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The healing power of beetroot powder

  1. Beetroot powder is an important new commonly used food product from the early third millennium. Beets are tasty and very healthy. In fact, they are so healthy that they are a superfood when you turn them into a powder by letting beets dry. Scientists warn that the powder is so packed with minerals that you should not eat too much of it. In healthy amounts it is good for the blood, blood pressure, gut and many more areas of the body.


  1. Why dried vegetables? Beetroot powder lowers blood pressure The combination with apple juice Beets are good for the liver Don't take too much beetroot powder

Why dried vegetables?

  1. More and more shops, both on and off the Internet, have beetroot powder on their shelves. This is a relatively new product. Drying vegetables is very smart. In this way, the nutritional value is retained longer than with freezing, canning or potting. In Africa, vegetables are traditionally dried to have some food in more difficult times. In the West, our diet leaves us with a shortage of vitamins, minerals and other antioxidants in our body. All kinds of diseases can arise in this way. By enriching our food with natural, whole supplements, we can easily ensure that we get enough natural vitamins. Reasons our western diet is impoverished:

Beetroot powder lowers blood pressure

  1. According to scientific research, beetroot powder and beetroot juice can lower blood pressure in normal doses. Beetroot contains a lot of nitrate, which is a diuretic. Potassium nitrate has long been used as a diuretic. Red beet powder contains a relatively large amount of nitrate. That is one of the reasons that beetroot powder lowers blood pressure. Water pills, which are diuretic pills, have the same effect; they are diuretic and therefore have a blood pressure lowering effect. Beetroot powder has something else, however, namely antioxidants in the form of vitamins, minerals and polyphenols. This can counteract the cause of high blood pressure, inflammation at the cellular level or low-grade inflammation that causes vasoconstriction by plaque on the artery walls. The researchers were particularly pleased with the low dose that achieves the blood pressure lowering effect; only 100 grams of beetroot juice per day is required. A study published in the United Kingdom in 2012 shows that there is no difference between fresh beet juice and beet powder. Beet powder was used in bread products and fresh beet juice. There were no differences in the effect against high blood pressure between the two groups of users. Beet juice also provides a concentration of vitamins and minerals, as does beetroot powder.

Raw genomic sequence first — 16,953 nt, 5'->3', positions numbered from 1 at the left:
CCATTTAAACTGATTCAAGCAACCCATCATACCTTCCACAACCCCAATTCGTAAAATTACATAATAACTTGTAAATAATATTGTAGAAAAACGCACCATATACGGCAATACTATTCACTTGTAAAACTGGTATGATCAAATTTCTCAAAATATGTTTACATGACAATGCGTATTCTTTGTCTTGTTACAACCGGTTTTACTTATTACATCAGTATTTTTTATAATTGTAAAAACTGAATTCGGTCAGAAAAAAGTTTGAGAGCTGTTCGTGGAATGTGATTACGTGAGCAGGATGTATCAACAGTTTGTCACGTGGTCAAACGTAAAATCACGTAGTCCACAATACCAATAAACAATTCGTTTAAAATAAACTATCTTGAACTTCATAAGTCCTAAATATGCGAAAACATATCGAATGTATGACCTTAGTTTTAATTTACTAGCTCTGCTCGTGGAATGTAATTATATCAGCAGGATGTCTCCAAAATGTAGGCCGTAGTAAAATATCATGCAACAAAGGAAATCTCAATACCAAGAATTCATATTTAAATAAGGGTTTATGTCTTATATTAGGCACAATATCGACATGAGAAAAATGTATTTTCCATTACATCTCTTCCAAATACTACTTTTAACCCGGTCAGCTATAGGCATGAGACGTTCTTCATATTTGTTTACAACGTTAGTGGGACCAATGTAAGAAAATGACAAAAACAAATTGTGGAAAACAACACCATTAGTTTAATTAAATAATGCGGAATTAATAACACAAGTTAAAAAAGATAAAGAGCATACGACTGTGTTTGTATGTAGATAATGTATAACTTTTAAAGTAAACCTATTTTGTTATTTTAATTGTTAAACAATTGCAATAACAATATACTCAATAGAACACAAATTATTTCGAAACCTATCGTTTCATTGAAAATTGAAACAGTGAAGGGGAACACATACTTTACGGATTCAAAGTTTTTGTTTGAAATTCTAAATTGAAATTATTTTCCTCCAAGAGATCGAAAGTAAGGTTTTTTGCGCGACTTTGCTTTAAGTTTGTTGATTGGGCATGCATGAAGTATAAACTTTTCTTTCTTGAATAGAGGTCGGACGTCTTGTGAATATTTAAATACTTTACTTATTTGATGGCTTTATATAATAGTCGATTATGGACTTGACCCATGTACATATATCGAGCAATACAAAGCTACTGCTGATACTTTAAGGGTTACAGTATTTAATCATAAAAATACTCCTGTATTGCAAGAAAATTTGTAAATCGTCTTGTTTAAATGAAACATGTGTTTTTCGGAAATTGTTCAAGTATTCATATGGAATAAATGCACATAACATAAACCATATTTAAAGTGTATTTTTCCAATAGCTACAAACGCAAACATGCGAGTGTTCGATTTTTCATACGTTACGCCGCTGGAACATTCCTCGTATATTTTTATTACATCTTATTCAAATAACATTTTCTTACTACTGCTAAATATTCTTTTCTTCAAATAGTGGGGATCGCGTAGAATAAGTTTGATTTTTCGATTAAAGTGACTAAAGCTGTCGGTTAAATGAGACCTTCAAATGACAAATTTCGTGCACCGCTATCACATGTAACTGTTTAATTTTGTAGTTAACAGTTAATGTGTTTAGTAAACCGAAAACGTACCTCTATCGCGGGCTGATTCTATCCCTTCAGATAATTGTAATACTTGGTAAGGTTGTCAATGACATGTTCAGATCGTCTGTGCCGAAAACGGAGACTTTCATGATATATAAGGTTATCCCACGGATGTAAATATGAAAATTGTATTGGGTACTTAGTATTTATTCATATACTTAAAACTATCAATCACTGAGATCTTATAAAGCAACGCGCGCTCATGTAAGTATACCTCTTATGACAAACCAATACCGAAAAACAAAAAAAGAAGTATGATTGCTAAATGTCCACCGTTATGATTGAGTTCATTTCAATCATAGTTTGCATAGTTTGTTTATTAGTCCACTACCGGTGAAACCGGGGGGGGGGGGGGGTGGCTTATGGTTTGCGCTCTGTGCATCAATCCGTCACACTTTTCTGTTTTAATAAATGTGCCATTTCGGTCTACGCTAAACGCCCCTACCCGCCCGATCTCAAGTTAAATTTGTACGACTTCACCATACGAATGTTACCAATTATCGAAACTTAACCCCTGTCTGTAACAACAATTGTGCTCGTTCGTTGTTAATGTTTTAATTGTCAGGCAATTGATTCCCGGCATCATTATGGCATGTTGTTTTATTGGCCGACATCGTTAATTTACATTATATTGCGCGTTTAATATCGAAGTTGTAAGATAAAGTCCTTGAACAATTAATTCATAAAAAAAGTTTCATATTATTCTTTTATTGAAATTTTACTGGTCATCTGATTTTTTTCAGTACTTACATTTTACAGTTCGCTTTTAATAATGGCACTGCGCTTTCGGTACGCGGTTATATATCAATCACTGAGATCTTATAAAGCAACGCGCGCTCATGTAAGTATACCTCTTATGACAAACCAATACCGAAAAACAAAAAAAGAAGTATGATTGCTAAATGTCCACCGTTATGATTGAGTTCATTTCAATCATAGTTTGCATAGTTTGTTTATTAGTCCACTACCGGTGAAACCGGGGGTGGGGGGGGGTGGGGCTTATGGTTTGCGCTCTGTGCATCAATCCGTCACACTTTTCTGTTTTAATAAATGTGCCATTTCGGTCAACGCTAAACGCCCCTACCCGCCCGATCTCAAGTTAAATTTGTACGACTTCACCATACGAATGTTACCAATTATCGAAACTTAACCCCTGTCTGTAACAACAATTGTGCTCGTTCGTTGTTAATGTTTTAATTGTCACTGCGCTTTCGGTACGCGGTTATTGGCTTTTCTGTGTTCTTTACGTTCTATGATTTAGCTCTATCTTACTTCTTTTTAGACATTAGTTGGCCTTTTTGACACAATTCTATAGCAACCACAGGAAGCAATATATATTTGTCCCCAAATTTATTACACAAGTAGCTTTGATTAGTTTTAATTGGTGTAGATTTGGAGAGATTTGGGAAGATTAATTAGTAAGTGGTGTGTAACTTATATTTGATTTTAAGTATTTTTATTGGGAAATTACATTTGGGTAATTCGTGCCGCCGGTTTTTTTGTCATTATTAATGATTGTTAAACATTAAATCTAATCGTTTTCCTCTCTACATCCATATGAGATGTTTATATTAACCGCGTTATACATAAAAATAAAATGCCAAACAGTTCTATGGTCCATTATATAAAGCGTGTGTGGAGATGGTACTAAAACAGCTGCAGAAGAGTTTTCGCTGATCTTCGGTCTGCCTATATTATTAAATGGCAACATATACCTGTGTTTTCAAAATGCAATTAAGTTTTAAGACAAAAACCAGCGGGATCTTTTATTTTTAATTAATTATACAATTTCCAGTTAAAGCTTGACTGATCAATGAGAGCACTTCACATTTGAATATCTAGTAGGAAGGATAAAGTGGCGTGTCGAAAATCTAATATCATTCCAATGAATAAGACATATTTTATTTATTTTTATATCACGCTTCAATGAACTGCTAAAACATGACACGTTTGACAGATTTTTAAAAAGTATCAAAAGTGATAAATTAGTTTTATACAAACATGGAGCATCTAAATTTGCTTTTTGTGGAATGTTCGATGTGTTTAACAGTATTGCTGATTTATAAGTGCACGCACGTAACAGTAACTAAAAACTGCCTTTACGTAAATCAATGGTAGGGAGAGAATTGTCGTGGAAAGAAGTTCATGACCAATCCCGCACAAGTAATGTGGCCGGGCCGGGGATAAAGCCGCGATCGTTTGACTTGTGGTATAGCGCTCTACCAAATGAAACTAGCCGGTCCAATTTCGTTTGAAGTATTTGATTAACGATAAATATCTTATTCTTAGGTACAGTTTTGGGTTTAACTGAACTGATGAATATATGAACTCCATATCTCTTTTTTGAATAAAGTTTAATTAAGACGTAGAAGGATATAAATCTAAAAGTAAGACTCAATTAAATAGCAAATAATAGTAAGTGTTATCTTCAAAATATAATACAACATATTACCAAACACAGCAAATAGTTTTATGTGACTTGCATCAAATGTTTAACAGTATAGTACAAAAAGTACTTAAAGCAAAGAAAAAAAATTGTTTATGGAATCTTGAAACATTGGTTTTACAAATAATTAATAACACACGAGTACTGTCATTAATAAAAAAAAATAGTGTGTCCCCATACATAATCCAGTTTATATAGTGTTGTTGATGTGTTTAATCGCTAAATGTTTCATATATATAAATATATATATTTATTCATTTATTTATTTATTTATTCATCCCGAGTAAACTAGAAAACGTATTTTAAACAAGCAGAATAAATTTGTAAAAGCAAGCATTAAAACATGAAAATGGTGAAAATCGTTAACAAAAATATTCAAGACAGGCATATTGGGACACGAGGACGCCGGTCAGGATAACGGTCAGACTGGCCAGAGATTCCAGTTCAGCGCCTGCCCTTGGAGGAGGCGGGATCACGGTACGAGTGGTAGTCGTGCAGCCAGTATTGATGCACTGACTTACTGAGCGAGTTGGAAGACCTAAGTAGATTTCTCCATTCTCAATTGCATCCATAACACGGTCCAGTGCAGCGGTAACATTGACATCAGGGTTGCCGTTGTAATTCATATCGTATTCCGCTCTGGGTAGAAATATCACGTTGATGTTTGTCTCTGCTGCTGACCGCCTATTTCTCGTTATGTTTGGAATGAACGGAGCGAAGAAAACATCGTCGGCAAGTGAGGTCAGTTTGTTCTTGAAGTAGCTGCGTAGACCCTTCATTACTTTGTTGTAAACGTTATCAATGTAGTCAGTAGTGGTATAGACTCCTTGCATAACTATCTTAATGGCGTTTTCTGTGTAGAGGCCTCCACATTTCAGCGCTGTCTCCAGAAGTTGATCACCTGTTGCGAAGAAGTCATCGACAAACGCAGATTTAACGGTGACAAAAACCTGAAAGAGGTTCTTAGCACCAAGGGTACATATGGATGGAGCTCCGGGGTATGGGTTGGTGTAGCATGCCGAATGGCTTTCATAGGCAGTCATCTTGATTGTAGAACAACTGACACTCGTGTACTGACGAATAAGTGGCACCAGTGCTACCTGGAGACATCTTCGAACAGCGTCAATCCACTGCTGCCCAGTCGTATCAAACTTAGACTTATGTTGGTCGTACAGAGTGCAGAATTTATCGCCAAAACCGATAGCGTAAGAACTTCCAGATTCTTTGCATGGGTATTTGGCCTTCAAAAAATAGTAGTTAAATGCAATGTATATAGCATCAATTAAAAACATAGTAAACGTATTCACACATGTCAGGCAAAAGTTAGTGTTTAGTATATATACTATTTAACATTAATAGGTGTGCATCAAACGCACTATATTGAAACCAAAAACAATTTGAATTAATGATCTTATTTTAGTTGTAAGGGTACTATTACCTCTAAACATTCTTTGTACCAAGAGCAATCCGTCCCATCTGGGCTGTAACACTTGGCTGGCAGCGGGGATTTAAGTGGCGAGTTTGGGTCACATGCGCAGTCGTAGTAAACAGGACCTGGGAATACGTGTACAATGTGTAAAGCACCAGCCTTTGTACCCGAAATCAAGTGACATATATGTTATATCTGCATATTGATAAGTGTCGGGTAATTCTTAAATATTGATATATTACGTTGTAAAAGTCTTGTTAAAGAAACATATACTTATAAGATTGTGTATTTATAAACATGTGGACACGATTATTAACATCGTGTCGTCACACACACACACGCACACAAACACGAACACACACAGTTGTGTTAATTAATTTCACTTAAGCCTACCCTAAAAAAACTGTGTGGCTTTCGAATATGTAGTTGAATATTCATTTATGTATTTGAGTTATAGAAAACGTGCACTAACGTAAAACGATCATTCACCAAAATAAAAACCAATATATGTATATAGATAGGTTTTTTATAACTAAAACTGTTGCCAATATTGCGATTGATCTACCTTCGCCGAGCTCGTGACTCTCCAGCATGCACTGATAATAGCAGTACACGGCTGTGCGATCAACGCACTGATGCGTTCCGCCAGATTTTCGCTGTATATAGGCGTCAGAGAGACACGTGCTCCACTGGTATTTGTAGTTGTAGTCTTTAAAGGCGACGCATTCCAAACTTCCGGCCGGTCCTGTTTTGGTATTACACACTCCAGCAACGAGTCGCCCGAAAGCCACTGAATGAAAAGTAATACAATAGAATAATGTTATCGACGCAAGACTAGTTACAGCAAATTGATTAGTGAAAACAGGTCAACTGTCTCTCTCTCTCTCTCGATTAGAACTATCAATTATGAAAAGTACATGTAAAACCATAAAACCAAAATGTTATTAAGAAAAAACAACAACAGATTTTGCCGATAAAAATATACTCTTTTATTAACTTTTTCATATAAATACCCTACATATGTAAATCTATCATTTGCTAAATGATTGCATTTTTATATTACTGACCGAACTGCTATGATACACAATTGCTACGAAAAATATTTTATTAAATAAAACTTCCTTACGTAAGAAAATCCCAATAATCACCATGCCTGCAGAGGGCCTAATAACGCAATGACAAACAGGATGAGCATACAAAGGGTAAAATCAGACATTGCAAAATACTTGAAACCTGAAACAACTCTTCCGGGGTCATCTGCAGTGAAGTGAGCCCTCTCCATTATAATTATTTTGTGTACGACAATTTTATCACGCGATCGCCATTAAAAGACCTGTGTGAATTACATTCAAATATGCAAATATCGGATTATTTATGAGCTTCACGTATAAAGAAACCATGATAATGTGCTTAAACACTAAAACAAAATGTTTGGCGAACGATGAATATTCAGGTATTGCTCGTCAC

The combination with apple juice

  1. Another study shows that drinking 500 grams of beetroot juice or apple juice daily significantly lowers blood pressure. This Australian study was published in 2012. The rest of the diet was not modified. The experiment lasted for two weeks. That was enough to measure the positive effects of beetroot powder and apple juice on blood pressure. During these two weeks, they performed normal daily tasks. Incidentally, there are many more diuretic vegetables such as celery.

Beetroot good for the liver

  1. Beets have a liver-protecting effect, Hungarian researchers conclude in 2007. The scientists gave beetroot juice to rats that had been saddled with a liver problem. The livers were then analyzed and it turned out that the livers of rats that had been given beet juice were in better shape. Among other things, there was more zinc and copper in the livers of beet-treated rats and these minerals counteract oxidation. The scientists suspect that the increased presence of the two minerals helps the liver to recover more strongly after a problem.

Don't take too much beetroot powder

  1. Hungarian researchers saw in 2007 that there are so many minerals and vitamins in beets that beetroot powder may contain too many minerals if we take too much of it. The scientists see as positive points that the high mineral content can help with iron deficiency and irritable bowel syndrome. Then only little of it should be taken. The researchers sum up in their extract that beetroot powder contains betaine, betanine, vulgaxanthine, polyphenols, folic acid and various minerals and trace elements such as zinc, sodium, manganese, magnesium, potassium, iron, calcium, copper, boron, aluminum and barium. The Hungarian researchers say that using too much beetroot powder can cause an accumulation or build-up of these metals in the liver.

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